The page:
Careers in Data Science 

By merging computer science and statistics, two related but distinct disciplines, data science is used to transform troves of data into useful insights and predictions. It permeates our everyday lives well beyond the tech world. Those with data science jobs are making strides in different industries, equipping businesses with the information they need to meet goals and develop solutions — even in times of crisis. Take the COVID-19 pandemic for example. Since March 2020, data scientists at Johnson & Johnson have been focusing their efforts on using data to track outbreaks and inform decisions about returning to the office. 

From medical services to retail, there are a number of domains and careers in data science that aspiring professionals can consider, provided they meet the specific qualifications. A 2018 Harvard Business Review article details the ways in which data science is even disrupting the trucking industry. 

According to the U.S. Bureau of Labor Statistics (BLS), some industries with the highest level of employment of data and mathematical scientists include management of companies and enterprises, consulting, scientific research, and higher education. 

Data Science Career Paths

Why data science? The career pathways within this discipline are wide-ranging and diverse. In addition to traditional titles such as data engineer, data analyst, and data scientist, those pursuing a career in data science may leverage their skills and expertise in the areas of marketing, finance, accounting, operations, or supply chain in specialized departmental analytics. 

According to The Quant Crunch [PDF, 3.9MB], a 2017 report compiled by IBM and Burning Glass Technologies, other job titles data science professionals might hold are functional analyst, data systems developer, and analytical manager. 

When ranking priority for data science jobs by industry, the World Economic Forum reported in its 2019 insights report on data science in the new economy [PDF, 1.7 MB] the following industries: 

  1. Automotive, aerospace, supply chain, and transport
  2. Aviation, travel, and tourism
  3. Chemistry, advanced materials, and biotechnology
  4. Consumer
  5. Energy utilities and technologies
  6. Financial services and investors
  7. Global health and healthcare
  8. Information and communication technologies
  9. Infrastructure
  10. Mining and metals
  11. Oil and gas
  12. Professional services. 

Depending on factors like employer, budget, demand, and more, professionals may find that there are opportunities to grow and expand within the field. As one Harvard Business Review article puts it, pursuing the data science career path may open doors to management roles, where professionals can design “diverse, resilient, high-performing teams” from the ground up. 

Data science is also a multidisciplinary field that stresses the importance of statistics and mathematics, alongside project management and communication. Data science is more than just numbers; it’s telling a story. While each role calls for its own set of skills and on-the-job requirements, data scientists can build their knowledge base through advanced degree programs like a master’s in data science, as well as short courses.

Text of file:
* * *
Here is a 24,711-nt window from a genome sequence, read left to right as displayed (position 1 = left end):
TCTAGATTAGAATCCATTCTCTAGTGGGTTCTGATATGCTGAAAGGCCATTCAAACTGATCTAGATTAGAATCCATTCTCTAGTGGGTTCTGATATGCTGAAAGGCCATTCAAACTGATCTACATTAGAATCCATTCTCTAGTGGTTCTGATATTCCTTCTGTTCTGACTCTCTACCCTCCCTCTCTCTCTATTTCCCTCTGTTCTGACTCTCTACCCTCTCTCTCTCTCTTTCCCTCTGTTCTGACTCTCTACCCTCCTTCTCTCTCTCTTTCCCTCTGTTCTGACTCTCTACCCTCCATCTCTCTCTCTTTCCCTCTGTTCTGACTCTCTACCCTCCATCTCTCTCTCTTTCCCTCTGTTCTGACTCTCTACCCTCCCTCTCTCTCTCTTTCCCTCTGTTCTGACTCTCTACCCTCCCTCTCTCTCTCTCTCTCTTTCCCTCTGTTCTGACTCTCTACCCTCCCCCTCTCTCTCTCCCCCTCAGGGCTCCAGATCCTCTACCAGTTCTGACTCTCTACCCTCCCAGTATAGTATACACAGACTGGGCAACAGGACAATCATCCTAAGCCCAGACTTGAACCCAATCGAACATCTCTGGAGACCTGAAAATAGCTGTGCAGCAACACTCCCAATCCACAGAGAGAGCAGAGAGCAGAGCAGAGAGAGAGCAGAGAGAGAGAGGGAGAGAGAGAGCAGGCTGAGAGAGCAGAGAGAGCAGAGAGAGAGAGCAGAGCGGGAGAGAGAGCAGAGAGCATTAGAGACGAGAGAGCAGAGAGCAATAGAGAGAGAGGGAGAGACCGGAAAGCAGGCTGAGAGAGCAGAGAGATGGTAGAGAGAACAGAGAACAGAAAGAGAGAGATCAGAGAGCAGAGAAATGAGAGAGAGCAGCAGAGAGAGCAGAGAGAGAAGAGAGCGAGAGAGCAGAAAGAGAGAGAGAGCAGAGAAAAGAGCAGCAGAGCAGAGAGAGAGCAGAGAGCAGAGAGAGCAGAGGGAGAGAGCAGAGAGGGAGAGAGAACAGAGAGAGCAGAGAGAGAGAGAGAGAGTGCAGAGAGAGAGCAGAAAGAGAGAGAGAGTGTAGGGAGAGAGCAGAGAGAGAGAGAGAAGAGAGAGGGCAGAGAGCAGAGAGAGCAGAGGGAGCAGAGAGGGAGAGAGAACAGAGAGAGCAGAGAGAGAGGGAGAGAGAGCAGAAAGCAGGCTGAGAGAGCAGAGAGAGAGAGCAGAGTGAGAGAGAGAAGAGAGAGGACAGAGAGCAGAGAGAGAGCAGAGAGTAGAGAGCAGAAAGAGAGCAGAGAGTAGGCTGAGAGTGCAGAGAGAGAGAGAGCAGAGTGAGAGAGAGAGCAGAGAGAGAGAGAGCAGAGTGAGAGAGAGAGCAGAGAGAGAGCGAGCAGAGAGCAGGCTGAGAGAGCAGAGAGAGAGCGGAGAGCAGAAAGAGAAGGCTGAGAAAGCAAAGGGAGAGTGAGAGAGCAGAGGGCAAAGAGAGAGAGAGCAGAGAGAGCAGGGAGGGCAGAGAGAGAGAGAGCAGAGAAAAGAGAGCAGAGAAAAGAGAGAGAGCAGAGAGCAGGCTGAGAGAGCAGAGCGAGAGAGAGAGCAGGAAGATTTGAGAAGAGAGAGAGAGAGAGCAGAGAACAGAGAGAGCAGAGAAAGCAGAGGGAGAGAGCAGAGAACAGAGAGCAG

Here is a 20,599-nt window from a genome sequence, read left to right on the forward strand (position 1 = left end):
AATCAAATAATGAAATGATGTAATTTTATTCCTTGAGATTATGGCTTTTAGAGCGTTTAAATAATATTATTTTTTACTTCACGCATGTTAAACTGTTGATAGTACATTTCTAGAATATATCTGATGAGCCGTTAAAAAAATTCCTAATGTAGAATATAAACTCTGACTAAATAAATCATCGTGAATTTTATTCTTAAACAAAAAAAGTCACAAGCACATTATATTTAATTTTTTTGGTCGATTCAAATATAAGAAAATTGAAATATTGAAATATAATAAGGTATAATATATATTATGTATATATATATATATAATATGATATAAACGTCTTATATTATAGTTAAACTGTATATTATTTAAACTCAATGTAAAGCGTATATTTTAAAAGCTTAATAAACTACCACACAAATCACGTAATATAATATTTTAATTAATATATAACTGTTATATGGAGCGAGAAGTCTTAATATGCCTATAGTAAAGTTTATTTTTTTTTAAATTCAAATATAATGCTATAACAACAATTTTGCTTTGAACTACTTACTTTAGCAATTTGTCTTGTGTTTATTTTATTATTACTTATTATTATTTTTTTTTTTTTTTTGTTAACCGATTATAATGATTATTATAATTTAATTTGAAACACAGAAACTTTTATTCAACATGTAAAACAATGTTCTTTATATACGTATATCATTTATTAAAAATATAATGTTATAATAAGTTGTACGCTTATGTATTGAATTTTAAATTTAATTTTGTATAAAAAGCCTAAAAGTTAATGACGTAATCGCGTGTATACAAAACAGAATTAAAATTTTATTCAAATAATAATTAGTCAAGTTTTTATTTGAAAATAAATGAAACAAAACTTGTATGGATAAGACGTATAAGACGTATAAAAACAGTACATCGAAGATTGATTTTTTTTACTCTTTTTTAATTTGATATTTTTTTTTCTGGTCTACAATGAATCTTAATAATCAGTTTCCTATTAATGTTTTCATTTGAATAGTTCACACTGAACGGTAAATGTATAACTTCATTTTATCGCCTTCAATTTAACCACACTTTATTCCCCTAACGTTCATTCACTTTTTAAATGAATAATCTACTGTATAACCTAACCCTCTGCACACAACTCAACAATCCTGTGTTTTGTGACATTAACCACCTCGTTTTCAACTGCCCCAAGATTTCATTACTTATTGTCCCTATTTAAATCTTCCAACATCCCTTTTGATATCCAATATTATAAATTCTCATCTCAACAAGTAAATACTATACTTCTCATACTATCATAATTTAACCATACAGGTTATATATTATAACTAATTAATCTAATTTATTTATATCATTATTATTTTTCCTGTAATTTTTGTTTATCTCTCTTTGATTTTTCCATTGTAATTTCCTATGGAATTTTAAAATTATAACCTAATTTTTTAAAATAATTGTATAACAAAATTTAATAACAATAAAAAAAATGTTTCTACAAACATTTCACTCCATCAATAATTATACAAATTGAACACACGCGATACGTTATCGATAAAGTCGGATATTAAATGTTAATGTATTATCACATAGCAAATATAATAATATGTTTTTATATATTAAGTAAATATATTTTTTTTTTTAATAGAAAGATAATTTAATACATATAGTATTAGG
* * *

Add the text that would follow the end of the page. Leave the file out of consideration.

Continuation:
Why Data Science?

Still wondering, why data science? There are a number of reasons why people commit to this field; impact and data scientist career outlook being just two of them. 

When considering a career in data science, exploring the definition of the role can be helpful. Analytical powerhouse SAS describes those in the data science profession as “a new breed of analytical data expert who have the technical skills to solve complex problems — and the curiosity to explore what problems need to be solved.” Working at the helm of mathematics, computer science, and market trends, they spend their time extracting, refining, and analyzing data to help advance causes, increase efficiency and even improve quality of life. Oftentimes, their work goes beyond an organization; it can have far-reaching impact in multiple industry verticals, from healthcare to politics. 

With climate change, for example, data science professionals capture data via satellite imagery and artificial intelligence in order to monitor forests and provide solutions that promote conservation, as explained in a World Economic Forum article on data science’s global impact on climate change. A 2018 Microsoft article further reveals the benefits of data science — in eyecare. The company is using an AI-driven healthcare network that can help predict refractive errors in children and young adults. 

Data scientist demand varies by industry, location and a host of other factors. According to the BLS, employment of data and mathematical science occupations are projected to grow 31% from 2019 to 2029, faster than the average for all jobs.  

Overall, there are a multitude of ways that data science is changing the world for the better, and preparing for a career in this fast-growing field doesn’t necessarily begin or end with undergraduate studies. For some aspiring professionals, pursuing postgraduate education may be one of a few steps in the journey to become a data scientist. The UC Berkeley School of Information offers an online Master of Information and Data Science degree program that delves into the core principles of research design, data cleansing, machine learning and more. The program design is rooted in the school’s commitment to growing the world’s next generation of leaders who will use data for good, identifying opportunities to problem-solve, transform communities and make meaningful contributions in the long term.

Develop the Skills Needed to Become a Data Science Leader at Top Organizations

Earn a Master of Information and Data Science online from UC Berkeley.